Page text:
Named in honor of the trailblazing astronomer Edwin Hubble, the Hubble Space Telescope is a large, space-based observatory that has changed our understanding of the cosmos since its launch and deployment by the space shuttle Discovery in 1990.
Hubble servicing mission astronaut and astronomer
Hubble’s capabilities have grown immensely in its over 30 years of operation. This is because new, cutting-edge scientific instruments have been added to the telescope over the course of five astronaut servicing missions. By replacing and upgrading aging parts, these servicing missions have greatly extended the telescope’s lifetime.
Telescopes have a particular range of light that they can detect. Hubble’s domain extends from the ultraviolet through the visible (which our eyes see) and into the near-infrared. This range has allowed Hubble to deliver stunning images of stars, galaxies, and other astronomical objects that have inspired people around the world.
Hubble has made more than 1.5 million observations over the course of its lifetime. Over 20,000 peer-reviewed science papers have been published on its discoveries, and every current astronomy textbook includes contributions from the observatory. The telescope has tracked interstellar objects as they soared through our solar system, watched a comet collide with Jupiter, and discovered moons around Pluto. It has found dusty disks and stellar nurseries throughout the Milky Way that may one day become fully fledged planetary systems and studied the atmospheres of planets that orbit other stars. Hubble has peered back into our universe’s distant past, to locations more than 13.4 billion light-years from Earth, capturing galaxies merging, probing the supermassive black holes that lurk in their depths, and helping us better understand the history of the expanding universe.
In its over 30 years of operation, Hubble has made observations that have captured humanity’s imaginations and deepened our knowledge of the cosmos. It will continue to do so for years to come.
The facts and figures of the Hubble Space Telescope paint a picture of the telescope in orbit and provide a glimpse of the engineering prowess behind the observatory.
This 360-degree video tour of the Hubble Space Telescope in orbit highlights the location and purpose of the telescope's instruments, mirrors, and other major components.
Credits: Eric Anderson and Benjamin Gavares (Northrop Grumman Space Systems); Scott Wiessinger (USRA)
- Advanced Camera for Surveys (ACS)
ACS is a third-generation imaging camera. This camera is optimized to perform surveys or broad imaging campaigns.
- Cosmic Origins Spectrograph (COS)
COS focuses exclusively on ultraviolet (UV) light and is the most sensitive ultraviolet spectrograph ever, increasing Hubble's sensitivity at least 10 times in the UV spectrum and up to 70 times when looking at extremely faint objects. It is best at observing points of light, like stars and quasars.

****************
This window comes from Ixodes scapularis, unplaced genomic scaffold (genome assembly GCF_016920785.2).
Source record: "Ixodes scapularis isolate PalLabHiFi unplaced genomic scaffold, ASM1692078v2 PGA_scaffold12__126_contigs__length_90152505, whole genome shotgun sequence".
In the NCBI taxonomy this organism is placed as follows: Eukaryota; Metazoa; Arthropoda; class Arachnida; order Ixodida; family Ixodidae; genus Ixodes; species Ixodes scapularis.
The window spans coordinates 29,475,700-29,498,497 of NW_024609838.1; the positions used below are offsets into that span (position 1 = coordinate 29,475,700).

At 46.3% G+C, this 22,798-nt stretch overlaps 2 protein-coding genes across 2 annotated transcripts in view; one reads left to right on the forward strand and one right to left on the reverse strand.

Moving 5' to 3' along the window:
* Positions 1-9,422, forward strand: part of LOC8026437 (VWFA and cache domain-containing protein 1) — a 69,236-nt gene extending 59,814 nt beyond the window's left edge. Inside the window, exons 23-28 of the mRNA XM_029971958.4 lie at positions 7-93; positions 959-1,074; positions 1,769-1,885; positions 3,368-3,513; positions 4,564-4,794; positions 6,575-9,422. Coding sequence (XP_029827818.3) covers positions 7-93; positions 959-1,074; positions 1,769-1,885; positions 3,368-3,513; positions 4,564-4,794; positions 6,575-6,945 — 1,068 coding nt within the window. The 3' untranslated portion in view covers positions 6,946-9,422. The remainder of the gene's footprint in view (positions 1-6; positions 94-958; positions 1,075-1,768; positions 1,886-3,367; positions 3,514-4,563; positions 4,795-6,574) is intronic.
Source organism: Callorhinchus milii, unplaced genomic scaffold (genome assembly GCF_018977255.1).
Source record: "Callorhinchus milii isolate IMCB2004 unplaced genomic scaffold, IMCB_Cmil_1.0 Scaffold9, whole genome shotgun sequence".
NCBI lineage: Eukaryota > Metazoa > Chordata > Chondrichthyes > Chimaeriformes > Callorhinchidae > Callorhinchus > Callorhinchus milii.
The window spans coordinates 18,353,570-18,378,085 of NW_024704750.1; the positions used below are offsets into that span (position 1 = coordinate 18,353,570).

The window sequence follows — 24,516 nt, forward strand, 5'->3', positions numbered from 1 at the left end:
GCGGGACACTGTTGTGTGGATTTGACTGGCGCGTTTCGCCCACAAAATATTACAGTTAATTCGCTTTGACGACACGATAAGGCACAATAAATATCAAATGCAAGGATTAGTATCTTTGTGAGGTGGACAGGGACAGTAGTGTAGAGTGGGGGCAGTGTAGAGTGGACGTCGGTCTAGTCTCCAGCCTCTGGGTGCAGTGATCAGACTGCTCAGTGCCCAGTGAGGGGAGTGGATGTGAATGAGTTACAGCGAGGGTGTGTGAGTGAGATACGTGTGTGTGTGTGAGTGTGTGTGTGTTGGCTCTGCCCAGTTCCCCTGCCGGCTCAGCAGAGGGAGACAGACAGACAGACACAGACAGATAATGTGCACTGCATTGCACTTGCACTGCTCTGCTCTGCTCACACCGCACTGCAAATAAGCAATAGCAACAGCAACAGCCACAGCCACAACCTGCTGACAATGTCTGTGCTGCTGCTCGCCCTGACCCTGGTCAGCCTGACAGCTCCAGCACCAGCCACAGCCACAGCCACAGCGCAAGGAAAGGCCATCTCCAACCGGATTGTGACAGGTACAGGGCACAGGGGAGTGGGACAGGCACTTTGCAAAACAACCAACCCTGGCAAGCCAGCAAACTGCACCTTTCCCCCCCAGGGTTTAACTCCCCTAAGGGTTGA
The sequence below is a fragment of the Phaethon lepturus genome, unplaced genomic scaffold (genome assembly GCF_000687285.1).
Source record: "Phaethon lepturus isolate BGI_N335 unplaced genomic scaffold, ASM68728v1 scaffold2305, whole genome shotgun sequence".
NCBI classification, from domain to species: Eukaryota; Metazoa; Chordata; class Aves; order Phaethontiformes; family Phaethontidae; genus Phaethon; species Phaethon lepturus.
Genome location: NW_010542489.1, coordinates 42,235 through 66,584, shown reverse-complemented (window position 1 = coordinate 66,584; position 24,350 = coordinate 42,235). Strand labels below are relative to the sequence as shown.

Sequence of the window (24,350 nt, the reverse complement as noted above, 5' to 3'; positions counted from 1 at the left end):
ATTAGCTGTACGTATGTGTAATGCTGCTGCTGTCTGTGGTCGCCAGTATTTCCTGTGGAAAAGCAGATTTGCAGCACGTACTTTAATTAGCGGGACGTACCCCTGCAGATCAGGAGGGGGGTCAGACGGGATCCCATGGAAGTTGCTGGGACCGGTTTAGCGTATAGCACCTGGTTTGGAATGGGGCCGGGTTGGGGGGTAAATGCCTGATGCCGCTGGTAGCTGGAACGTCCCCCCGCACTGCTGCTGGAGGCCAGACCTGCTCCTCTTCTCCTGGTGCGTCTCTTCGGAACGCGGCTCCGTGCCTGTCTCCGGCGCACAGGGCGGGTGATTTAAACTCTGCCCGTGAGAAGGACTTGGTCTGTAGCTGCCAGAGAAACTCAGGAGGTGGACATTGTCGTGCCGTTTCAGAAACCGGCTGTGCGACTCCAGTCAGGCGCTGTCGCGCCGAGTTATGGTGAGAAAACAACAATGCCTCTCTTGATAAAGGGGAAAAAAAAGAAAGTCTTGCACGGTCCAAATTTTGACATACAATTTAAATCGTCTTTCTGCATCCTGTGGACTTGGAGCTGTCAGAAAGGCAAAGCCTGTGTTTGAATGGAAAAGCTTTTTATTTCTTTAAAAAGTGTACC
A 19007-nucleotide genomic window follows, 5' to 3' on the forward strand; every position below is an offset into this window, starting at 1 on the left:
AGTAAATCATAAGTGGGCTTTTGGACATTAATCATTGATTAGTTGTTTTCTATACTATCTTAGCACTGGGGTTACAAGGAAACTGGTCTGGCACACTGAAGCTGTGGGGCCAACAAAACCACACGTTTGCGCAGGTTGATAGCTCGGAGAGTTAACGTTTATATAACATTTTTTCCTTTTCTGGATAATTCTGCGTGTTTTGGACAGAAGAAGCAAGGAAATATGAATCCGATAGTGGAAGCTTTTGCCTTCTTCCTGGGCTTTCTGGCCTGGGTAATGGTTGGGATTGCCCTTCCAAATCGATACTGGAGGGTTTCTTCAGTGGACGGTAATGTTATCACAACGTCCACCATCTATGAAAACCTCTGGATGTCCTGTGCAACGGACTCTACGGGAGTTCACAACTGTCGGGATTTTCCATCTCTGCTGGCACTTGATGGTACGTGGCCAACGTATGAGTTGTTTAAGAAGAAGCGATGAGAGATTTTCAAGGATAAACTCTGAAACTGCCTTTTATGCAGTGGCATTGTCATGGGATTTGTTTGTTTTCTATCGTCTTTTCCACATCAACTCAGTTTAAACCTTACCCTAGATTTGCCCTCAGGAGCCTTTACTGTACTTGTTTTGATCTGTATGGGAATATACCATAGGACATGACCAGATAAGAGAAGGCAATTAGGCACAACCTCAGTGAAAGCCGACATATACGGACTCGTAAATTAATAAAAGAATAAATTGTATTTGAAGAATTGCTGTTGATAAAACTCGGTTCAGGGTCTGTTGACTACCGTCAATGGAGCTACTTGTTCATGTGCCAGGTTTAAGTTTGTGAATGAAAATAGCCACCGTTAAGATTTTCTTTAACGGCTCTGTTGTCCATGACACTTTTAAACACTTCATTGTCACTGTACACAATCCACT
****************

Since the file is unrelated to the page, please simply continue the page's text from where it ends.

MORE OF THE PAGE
- Space Telescope Imaging Spectrograph (STIS)
STIS is a second-generation imager/spectrograph. STIS is used to obtain high-resolution spectra of resolved objects and has the special ability to simultaneously obtain spectra from many different points along a target.
- Wide Field Camera 3 (WFC3)
Wide Field Camera 3 is the main imager on the telescope. It has a camera that records visible and ultraviolet (UV) wavelengths of light and is 35 times more sensitive in the UV wavelengths than its predecessor, Wide Field and Planetary Camera 2. A second camera that is built to view infrared (IR) light increases Hubble's IR resolution from 65,000 to 1 million pixels. Its combination of field-of-view, sensitivity and low detector improves 15-20 times over Hubble's previous IR camera.
- Fine Guidance Sensor (FGS)
The FGS provides pointing information for the spacecraft by locking onto guide stars. The FGS can also function as a scientific instrument by precisely measuring the relative positions of stars, detecting rapid changes in a star’s brightness, and resolving double-star systems that appear as point sources even to Hubble’s cameras. Hubble has three FGSs.
- Near Infrared Camera and Multi-Object Spectrometer (NICMOS)
NICMOS has the ability to obtain images and spectroscopic observations of astronomical targets at near-infrared wavelengths. Although NICMOS is currently inactive, most of its functionality is replaced by Hubble’s other science instruments.
Hubble was designed to be repaired and upgraded in orbit by spacewalking astronauts. Space shuttle crews made five trips to Hubble, keeping the telescope in top condition and at the cutting edge of scientific technology.
Hubble's history is littered with firsts, scientific discoveries, failures, and triumphs. Explore Hubble milestones, missions, discoveries, and more.